Ghost Writers

Cleveland’s graffiti artists are plenty daring, but are they any good?

Ghost Writers

Some of the best-known painters in Cleveland don't use their real names. They find their fame not in our gallery halls but on our neighborhood walls. Call them taggers, writers, or self-appointed decorators of a city in need of some cheerful color. Their invented names go on and on, like the black book of an underground art-crime syndicate.Of course, they are also vandals — scofflaws breaking the law with each stylized letter they paint. But love it or hate it, graffiti art over the last decade has become an ever-increasing part of our local landscape. And Cleveland offers no shortage of canvas, from our commuter rail system that runs through a concrete trench to our streets, crisscrossed by countless railroad and highway bridge abutments. Few other cities feature our acres of abandonment — ruined buildings that no one but graffiti writers seem to have any use for.

Given the locations of some of their work, their sense of daring seems endless too. They seek out the highest peaks and the walls where freight trains rumble perilously near. They strategize like an army of the night, dressed in dark clothes and plotting their attack. They scale fences and slip through gaps, climb fire escapes and rickety ladders to enter abandoned buildings — all the while racing to avoid the law.

But do they make good art? Do they have anything to say to the rest of us? Do they deliver any new ideas, or is theirs just a collage of fake names scrawled out in fat letters, ego trips that mean nothing except to the writers and their crews? Join us, if you will, for an aerosol travelogue profiling some of Cleveland's most prominent or otherwise interesting graffiti on view across town today.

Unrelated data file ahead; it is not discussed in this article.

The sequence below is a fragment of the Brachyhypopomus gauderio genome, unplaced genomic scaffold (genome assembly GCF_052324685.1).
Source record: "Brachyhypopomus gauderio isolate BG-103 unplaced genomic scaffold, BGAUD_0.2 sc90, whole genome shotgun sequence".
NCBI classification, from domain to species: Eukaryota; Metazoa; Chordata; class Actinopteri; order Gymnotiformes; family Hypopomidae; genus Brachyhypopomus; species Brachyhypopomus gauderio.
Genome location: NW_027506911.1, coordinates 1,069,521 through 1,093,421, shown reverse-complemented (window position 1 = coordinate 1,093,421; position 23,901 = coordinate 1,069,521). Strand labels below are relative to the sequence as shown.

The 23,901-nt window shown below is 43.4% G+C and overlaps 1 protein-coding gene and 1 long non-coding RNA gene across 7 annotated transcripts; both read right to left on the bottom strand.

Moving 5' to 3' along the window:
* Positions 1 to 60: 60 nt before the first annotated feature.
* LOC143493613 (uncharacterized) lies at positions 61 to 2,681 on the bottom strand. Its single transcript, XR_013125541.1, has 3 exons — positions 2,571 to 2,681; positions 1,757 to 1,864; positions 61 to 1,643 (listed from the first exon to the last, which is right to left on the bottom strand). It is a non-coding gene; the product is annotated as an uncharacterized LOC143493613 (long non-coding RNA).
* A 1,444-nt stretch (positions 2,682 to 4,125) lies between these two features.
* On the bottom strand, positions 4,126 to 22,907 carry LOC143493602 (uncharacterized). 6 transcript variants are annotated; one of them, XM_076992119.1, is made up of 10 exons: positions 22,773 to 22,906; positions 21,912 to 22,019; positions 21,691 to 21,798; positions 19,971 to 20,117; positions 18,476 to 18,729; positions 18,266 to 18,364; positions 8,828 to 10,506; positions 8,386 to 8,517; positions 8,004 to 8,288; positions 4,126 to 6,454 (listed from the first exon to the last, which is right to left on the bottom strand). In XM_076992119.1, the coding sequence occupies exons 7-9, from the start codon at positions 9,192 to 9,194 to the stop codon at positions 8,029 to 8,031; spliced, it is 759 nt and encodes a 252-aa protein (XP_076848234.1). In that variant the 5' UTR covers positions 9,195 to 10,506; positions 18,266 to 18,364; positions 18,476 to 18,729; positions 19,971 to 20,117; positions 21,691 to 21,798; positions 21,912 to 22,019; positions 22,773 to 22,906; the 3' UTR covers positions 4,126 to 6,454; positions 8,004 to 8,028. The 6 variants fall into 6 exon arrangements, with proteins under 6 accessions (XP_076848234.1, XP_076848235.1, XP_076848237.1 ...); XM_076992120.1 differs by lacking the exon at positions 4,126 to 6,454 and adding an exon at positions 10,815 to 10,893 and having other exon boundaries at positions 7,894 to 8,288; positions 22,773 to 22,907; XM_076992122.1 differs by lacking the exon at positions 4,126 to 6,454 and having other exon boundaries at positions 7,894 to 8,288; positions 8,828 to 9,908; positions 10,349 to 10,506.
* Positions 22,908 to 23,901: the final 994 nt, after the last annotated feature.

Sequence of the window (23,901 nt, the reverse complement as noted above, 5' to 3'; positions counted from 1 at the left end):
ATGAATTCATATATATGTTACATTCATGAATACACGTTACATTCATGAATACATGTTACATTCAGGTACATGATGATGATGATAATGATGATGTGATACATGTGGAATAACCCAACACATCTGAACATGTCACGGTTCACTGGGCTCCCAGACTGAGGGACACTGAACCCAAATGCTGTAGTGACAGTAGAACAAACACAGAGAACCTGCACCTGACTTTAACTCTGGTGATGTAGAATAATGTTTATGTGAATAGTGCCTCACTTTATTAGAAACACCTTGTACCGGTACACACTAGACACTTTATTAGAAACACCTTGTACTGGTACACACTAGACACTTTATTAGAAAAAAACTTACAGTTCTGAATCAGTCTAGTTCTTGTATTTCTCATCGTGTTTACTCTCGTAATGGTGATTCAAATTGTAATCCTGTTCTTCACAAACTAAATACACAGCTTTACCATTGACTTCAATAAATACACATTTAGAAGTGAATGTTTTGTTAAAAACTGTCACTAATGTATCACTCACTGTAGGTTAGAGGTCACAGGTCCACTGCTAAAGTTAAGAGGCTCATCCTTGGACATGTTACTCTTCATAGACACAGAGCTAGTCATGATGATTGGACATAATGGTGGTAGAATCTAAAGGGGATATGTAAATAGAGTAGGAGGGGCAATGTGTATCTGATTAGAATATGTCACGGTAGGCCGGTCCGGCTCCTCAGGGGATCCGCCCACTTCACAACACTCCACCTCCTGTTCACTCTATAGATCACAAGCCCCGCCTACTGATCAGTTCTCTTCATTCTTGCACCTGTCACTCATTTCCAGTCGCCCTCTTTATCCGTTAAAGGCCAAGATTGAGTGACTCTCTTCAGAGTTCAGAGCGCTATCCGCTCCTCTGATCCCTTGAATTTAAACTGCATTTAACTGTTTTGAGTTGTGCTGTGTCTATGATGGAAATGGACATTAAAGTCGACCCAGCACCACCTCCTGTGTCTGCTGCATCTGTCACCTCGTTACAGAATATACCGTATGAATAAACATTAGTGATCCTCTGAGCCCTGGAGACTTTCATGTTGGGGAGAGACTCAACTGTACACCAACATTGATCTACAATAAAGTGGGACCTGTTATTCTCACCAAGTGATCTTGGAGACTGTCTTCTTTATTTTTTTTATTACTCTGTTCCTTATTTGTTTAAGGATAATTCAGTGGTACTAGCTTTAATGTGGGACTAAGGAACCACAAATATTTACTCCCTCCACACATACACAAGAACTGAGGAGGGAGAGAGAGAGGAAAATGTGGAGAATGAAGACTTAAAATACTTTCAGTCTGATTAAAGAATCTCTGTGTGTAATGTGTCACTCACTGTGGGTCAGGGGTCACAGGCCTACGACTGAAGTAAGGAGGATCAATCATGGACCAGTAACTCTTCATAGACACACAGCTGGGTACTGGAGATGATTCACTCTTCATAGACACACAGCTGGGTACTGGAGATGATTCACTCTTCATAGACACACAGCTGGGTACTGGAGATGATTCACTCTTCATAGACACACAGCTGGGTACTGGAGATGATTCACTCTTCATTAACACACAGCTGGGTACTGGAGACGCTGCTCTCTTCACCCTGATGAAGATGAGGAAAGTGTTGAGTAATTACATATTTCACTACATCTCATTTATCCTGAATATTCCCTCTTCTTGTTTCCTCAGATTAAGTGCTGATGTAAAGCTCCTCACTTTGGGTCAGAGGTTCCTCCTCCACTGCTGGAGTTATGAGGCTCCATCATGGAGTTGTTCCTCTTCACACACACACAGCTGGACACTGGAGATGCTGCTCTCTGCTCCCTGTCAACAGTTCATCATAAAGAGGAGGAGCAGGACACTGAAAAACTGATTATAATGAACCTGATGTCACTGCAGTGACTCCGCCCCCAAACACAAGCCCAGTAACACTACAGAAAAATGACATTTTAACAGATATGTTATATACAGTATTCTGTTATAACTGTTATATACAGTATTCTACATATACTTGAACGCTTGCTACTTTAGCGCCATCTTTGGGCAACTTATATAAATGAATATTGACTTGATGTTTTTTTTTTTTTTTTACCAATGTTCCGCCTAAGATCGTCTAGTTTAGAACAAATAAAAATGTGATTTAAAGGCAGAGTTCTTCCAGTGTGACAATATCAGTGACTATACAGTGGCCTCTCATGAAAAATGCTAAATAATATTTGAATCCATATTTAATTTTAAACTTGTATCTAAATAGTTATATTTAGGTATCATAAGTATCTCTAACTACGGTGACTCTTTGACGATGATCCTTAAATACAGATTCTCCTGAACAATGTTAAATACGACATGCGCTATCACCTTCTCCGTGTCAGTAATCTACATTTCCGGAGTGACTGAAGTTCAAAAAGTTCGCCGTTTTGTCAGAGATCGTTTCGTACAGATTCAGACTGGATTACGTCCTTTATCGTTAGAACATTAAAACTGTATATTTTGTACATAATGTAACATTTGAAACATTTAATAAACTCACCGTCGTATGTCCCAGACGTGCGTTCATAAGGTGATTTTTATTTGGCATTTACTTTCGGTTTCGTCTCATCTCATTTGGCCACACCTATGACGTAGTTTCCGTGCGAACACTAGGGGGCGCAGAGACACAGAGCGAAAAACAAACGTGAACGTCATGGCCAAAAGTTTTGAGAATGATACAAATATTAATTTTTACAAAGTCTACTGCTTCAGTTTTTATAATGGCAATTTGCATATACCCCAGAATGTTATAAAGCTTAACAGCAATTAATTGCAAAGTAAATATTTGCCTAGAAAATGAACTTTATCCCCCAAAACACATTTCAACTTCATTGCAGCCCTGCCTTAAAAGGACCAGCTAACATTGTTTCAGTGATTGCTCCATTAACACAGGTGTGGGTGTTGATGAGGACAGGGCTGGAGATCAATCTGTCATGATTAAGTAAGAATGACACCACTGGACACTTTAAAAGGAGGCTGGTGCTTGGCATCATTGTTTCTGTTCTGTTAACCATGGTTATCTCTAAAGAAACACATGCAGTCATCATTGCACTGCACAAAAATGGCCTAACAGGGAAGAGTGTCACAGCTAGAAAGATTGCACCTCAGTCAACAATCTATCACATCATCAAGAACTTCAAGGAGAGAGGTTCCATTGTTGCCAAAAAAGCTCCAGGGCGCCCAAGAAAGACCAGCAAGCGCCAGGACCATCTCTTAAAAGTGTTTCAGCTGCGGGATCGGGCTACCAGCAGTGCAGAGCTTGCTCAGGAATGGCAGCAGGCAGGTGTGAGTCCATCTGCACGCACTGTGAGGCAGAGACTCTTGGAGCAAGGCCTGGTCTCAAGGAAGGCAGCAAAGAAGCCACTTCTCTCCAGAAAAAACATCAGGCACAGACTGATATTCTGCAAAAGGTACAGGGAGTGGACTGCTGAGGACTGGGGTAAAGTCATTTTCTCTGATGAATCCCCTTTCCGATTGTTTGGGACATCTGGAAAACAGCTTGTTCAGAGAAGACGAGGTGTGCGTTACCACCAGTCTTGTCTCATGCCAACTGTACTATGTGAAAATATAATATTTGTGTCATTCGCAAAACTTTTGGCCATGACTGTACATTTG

They Got Skills

Many of Cleveland's graffiti writers show plenty of technical skill. Most know how to keep lines flowing, how to make sure paint doesn't drip unless they want it to. They invent personal fonts that become hallmarks of their work. They start with drawings in sketchbooks, then translate them freehand to mural size.

The fine example above brings this process to fruition. It can be found on the railroad bridge abutment on Chester Ave., near East 55th St. The guys at the car wash there say the city routinely trots out court-ordered work crews on community service projects to buff the graffiti with gray paint. Mostly that's all that remains there now. But a new piece by Hoer and Jiminy Cricket has popped up lately, fresh as a field of spring grass.

It's not intense in color: The lettering is rendered in a diffuse, creamy shade, with forest green outlines and shadows and white accents. But the piece works in a number of ways. Its lines flow consistently, like a Buick from the mid-'70s, and they don't look cramped anywhere. The shadowing is effective, and the green lines here and there across the face of the letters give it the look of something carved out of stone. The words "Car Wash" above offer a polite nod to its surroundings. And at right, Jiminy Cricket himself can be seen chirping the name of the BAK collective, one of Cleveland's most active graffiti crews. (The acronym, which features an angelic halo over the "A," stands not so angelically for "Blunts and Krylons.") Sure it's illegal, but it also brightens up a gloomy drive through the mostly blighted near East Side.

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